I've got multiple vehicles but also have the means to afford the habit.  But they are not acquired through the buy and trade process...they tend to be a buy and drive until the wheels fall off process and they are kept in good shape.  I had someone last night comment on one of the '03s simply because there are not that many of them being driven on a regular basis and fewer yet that still look like they just came off of the showroom floor.  Add in that the X-Type was not a high-end Jaguar and it becomes more of a comment on the condition of the vehicle.  Those are actually the people who could do well if they didn't insist on buying new...the X of that vintage can be bought in good shape all day long for less than $3500, but because of the leaper on the hood, a lot of people think it was multiples of that amount.  And, since it was built when Ford had a controlling interest, parts are reasonable in cost and availability.  Same thing holds true with the S-Type, which was basically a platform share with the Lincoln LS. 

 

Out of everything I own, only one has a note but it has never been upside down, not even on the day I drove it off of the lot.  And, by keeping the older vehicles, my costs down the road are substantially reduced since the superfluous crap going bad is less than with the new models (from ANY manufacturer)... 

I'm honestly surprised that an X-Type of that vintage is still on the road. I had the car it was based on in high school. It was a babied, one-owner example that I got from a great aunt who was too old to drive. When I got it, it barely had 60K on the clock. That was, without a doubt, the biggest hunk of junk I ever had. When it ran, it was a fantastic car. It handled so well, it had features that were unheard of in a $20K car at the time, and the 2.5L V6 was a hoot to play with....but the electrical, transmission, and just general quality issues (mine had the B-Pillar trim of the correct car on one side, and the trim of the Ford model with different interior lines on the other side) was just too much. No more European Fords after that. I guess it also didn't help that, at the time, The Mother had an S-Type that was also a steaming pile of hooey. 

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2 hours ago, Bad Doctor Frost said:

I'm honestly surprised that an X-Type of that vintage is still on the road. I had the car it was based on in high school. It was a babied, one-owner example that I got from a great aunt who was too old to drive. When I got it, it barely had 60K on the clock. That was, without a doubt, the biggest hunk of junk I ever had. When it ran, it was a fantastic car. It handled so well, it had features that were unheard of in a $20K car at the time, and the 2.5L V6 was a hoot to play with....but the electrical, transmission, and just general quality issues (mine had the B-Pillar trim of the correct car on one side, and the trim of the Ford model with different interior lines on the other side) was just too much. No more European Fords after that. I guess it also didn't help that, at the time, The Mother had an S-Type that was also a steaming pile of hooey.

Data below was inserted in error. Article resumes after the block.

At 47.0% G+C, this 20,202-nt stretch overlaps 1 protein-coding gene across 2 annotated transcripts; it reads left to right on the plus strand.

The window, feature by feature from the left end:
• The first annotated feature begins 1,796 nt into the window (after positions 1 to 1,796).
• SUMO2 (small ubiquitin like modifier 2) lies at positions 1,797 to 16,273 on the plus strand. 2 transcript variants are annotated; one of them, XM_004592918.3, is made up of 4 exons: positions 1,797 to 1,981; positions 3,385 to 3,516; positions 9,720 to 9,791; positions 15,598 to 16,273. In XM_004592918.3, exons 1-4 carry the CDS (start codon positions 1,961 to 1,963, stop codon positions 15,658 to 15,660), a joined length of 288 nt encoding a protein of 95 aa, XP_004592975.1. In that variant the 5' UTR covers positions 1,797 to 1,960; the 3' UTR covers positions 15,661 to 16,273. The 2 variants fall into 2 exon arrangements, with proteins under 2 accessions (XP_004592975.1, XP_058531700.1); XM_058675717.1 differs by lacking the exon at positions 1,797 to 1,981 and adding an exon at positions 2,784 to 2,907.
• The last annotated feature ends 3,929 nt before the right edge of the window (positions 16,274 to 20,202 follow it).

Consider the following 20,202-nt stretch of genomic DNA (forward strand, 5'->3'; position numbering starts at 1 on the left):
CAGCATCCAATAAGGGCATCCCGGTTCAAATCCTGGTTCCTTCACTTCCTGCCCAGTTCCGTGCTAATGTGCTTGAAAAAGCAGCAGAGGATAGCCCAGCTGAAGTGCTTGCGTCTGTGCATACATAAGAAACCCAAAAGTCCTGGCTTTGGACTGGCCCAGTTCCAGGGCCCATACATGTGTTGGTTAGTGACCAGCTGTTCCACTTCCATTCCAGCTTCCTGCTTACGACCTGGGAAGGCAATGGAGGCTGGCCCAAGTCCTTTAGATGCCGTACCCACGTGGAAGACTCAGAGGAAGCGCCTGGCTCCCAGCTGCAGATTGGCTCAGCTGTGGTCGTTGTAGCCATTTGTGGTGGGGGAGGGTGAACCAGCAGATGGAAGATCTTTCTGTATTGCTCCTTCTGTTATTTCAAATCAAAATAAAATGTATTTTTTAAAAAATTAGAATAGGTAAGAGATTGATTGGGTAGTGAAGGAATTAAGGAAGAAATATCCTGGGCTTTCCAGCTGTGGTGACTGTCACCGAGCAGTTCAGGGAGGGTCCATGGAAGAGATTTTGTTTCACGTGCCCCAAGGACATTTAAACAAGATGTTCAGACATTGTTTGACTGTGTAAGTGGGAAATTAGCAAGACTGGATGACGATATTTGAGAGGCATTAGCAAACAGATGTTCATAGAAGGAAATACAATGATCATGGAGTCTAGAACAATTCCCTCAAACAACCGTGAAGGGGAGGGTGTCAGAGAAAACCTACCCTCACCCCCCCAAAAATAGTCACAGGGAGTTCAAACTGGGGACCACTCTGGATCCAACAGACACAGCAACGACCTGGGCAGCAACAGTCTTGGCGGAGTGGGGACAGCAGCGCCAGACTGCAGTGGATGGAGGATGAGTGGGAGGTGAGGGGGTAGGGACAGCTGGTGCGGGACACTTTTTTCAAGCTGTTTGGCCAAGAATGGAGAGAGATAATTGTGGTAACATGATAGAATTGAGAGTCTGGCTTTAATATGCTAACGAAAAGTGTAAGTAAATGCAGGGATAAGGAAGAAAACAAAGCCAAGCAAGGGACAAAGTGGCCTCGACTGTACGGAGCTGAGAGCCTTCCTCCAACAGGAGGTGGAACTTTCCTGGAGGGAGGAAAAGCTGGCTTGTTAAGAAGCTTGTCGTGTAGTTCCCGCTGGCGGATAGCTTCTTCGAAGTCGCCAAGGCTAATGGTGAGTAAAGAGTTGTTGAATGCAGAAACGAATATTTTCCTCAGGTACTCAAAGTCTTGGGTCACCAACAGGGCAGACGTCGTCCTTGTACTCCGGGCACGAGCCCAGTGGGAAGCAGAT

I'm at about 165K miles on it...original owner was the elected District Attorney.  I got it with just under 100K miles.  Clutch can be a bit vague, but at least it HAS a third pedal, which is actually how I was drawn to it in the first place.  I put a new headliner in it when I first got it but no other issues of significance since then that don't fall into the normal maintenance sort of category...

 

I also had an '04.5 with a manual that the ex took when we split up...I preferred the '03 to the '04.5 even though the better price had been had on the 'newer' model (which still had the original window sticker in the glove compartment). 

 

Biggest thing I like is the handling in rain...as AWD goes, it is a competent vehicle.  In dry weather, it rides smooth, even at speeds that are a bit north of the posted speed limits... 

 

I've looked at getting more of them when a three-pedal variant shows up on the market, but they tend to be too beat up to justify the purchase even knowing I can get them for next to nothing.  I need a no-rust, no-dent type of exterior to justify leaving the State to make the purchase.  I do what I can to fill my role as a member of The Manual Gearbox Preservation Society ;)

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23 minutes ago, centex said:

I'm at about 165K miles on it...original owner was the elected District Attorney.  I got it with just under 100K miles.  Clutch can be a bit vague, but at least it HAS a third pedal, which is actually how I was drawn to it in the first place.  I put a new headliner in it when I first got it but no other issues of significance since then that don't fall into the normal maintenance sort of category...

 

I also had an '04.5 with a manual that the ex took when we split up...I preferred the '03 to the '04.5 even though the better price had been had on the 'newer' model (which still had the original window sticker in the glove compartment). 

 

Biggest thing I like is the handling in rain...as AWD goes, it is a competent vehicle.  In dry weather, it rides smooth, even at speeds that are a bit north of the posted speed limits... 

 

I've looked at getting more of them when a three-pedal variant shows up on the market, but they tend to be too beat up to justify the purchase even knowing I can get them for next to nothing.  I need a no-rust, no-dent type of exterior to justify leaving the State to make the purchase.  I do what I can to fill my role as a member of The Manual Gearbox Preservation Society ;)

Manual with the 2.5. Now that's a rare breed. Sport Package? 

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16 minutes ago, Bad Doctor Frost said:

 

Manual with the 2.5. Now that's a rare breed. Sport Package? 

Neither of them were Sport.  I looked at a Sport in Austin but the sunroof assembly was all jacked up as were the retractable headlamp washers.  I think it may have been a 3.0l though. 

 

Other advantage to the manual is I usually get to park where I want since so many of the lot jockeys don't know what the third pedal is for, much less know that the collar lifts to get the X into reverse LOL!